When I recently asked a group of restaurant operators how many reviews they believed the industry gets monthly, I was surprised at their estimates. Before sharing their answer, consider the question yourself. The answer? We see about four million restaurant guest reviews each month. That annual level has teetered up and down slightly from 2020 yet remains high at about 50 million reviews per year—and that’s just the restaurant industry.
Dining and ordering out is a frequent occurrence, and people love to talk about food and share their experiences. Most of this feedback used to be exchanged face-to-face, often directly with the restaurant staff or to friends. Technology, smart phones, and social media have changed this, along with the impact of COVID, causing more and more guests to opt for online communication.
Despite an increased influx of online reviews and guest communication, restaurant brands aren’t drinking from the online guest feedback firehose as expertly as they should. The CEO of a large restaurant brand explained it well: If a guest was in the restaurant sharing feedback, the manager or staff would respond, but online, guests are being ignored. It’s as if a guest is complimenting the manager on her experience, but the manager is standing with arms crossed not saying a thing. Even worse, when it’s online, brands are doing that in front of tens of thousands of prospective guests who are considering whether they will select that restaurant.
The number of restaurants brands choosing to respond online and, as a result, the percentage of guest reviews we see being responded to is increasing, but is still surprisingly low. Many brands have not made engaging with their guests online a priority. Not yet, at least. Likely, those brands are thinking most reviewers are negative or fake, other priorities are higher, it costs too much, there is no reward to responding, or if they ignore it, it won’t matter.
These thoughts are changing as data, technology, and experience are proving otherwise. As it turns out, most reviews restaurants receive are positive. The average rating of guest reviews for the entire industry is hovering around 4 stars out of 5. Furthermore, there is significant statistical evidence that a brand’s ratings correlate to their sales success. A Harvard study found that a one-star increase is associated with a 5–9 percent sales increase. Merchant Centric has repeated similar analyses many times and found a one-star increase correlates with a 4–22 percent increase in sales, depending on the brand’s starting point.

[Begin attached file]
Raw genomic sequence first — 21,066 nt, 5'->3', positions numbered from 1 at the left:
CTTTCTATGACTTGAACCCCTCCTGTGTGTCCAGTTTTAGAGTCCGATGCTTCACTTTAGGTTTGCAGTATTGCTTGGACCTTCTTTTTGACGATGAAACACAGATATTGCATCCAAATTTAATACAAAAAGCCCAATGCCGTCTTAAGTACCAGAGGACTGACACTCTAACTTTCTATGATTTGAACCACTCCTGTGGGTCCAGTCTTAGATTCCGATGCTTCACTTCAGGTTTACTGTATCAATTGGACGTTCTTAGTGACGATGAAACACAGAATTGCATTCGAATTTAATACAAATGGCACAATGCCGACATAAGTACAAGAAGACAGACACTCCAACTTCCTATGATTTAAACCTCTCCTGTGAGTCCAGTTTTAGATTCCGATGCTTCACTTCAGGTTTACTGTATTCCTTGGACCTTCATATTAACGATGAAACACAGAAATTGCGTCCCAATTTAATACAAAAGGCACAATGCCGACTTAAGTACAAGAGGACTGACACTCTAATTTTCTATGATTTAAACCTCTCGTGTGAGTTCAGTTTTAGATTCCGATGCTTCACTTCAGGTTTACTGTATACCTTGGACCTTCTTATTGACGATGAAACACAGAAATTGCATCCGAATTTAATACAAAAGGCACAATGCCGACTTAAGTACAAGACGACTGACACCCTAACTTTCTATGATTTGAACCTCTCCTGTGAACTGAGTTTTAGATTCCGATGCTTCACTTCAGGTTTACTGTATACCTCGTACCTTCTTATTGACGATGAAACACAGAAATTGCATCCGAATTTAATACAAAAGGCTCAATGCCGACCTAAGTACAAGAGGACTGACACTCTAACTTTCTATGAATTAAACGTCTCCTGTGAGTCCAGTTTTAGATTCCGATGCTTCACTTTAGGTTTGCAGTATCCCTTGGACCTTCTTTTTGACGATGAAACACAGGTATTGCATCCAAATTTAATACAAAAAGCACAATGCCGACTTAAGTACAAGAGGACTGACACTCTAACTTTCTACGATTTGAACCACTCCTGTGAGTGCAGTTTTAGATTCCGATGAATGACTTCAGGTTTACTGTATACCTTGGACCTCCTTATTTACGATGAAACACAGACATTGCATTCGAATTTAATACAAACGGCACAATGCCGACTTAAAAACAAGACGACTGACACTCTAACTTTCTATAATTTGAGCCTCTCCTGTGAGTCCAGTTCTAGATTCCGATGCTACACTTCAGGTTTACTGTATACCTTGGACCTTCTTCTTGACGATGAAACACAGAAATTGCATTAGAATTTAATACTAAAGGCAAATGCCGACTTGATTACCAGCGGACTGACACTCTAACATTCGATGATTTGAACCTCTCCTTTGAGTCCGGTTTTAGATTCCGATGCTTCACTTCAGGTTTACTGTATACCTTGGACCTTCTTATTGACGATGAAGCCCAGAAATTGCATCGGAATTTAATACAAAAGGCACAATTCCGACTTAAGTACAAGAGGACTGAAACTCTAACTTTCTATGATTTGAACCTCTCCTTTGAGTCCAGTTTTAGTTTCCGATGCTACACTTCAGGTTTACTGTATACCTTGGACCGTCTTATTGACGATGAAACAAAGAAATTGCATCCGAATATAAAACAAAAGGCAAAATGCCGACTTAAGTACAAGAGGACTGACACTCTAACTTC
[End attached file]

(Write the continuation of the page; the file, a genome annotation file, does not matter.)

Brands that respond to their guests and value their online star rating as an insightful business intelligence tool are reaping benefits that provide a virtuous cycle—they are enhancing guest relations, understanding guests better, identifying operational themes impacting business positively and negatively, building brand value, getting more reviews (particularly positive ones) and likely improving SEO ranking, which is critical since search site algorithms promote businesses that engage online with users.
Having responded to more than a million reviews on behalf of brands we represent, we’ve developed best practices we share with all our restaurant partners. These best practices also reveal how important this feedback is for restaurant businesses.
Establish guidelines, FAQs and the appropriate brand voice for your replies. You train your staff on how to greet and interact with guests in person, so as you build your brand, make sure you’re employing those same tactics with online guest responses.
Reply to all or nearly all your reviews on top sites. Don’t just reply to negative reviews. Guests who praise your brand may think you are not listening, and others will not post their positive comments. You also miss a wonderful opportunity to turn a positive guest into a loyal guest. Additionally, don’t try to take all your criticisms offline with, “We are sorry. Please contact us at this email,” as it does not show how you address issues. Sometimes apologizing and/or explaining issues publicly earns you more points with guests and prospects.
Be authentic. Don’t “dumb-bot” your guests with canned replies. They can tell and so can review platforms, and there are consequences.
Quid pro quo. Use short replies for short reviews and longer replies for longer reviews. Try to address the key themes mentioned in the review in your reply to show you are paying attention.
Have a system and policies in place to address issues. For example, flag negative reviews for removal if they violate site content guidelines—removing a single one-star review is like adding four 5-star reviews. Escalate critical issues internally, including disgruntled employees, upset guests with an axe and social media following to grind, legal threats (food poisoning claims, slip and fall, etc.) or bad actors threatening extortion. Establishing crisis management protocols and acting proactively can help combat the effects of negative, viral media.
Remember that that CEO mentioned earlier? He prioritized guest engagement for his brand by increasing their reply rate from sub-20 to over 90 percent in a few short years. During that time, they saw dramatic unit growth and sold their brand for a remarkable valuation. Don’t miss your opportunity to make your mark.
Adam Leff is the co-founder and Chief Strategy Officer for Merchant Centric, a leading reputation management solution that caters to the restaurant, veterinary and automotive industries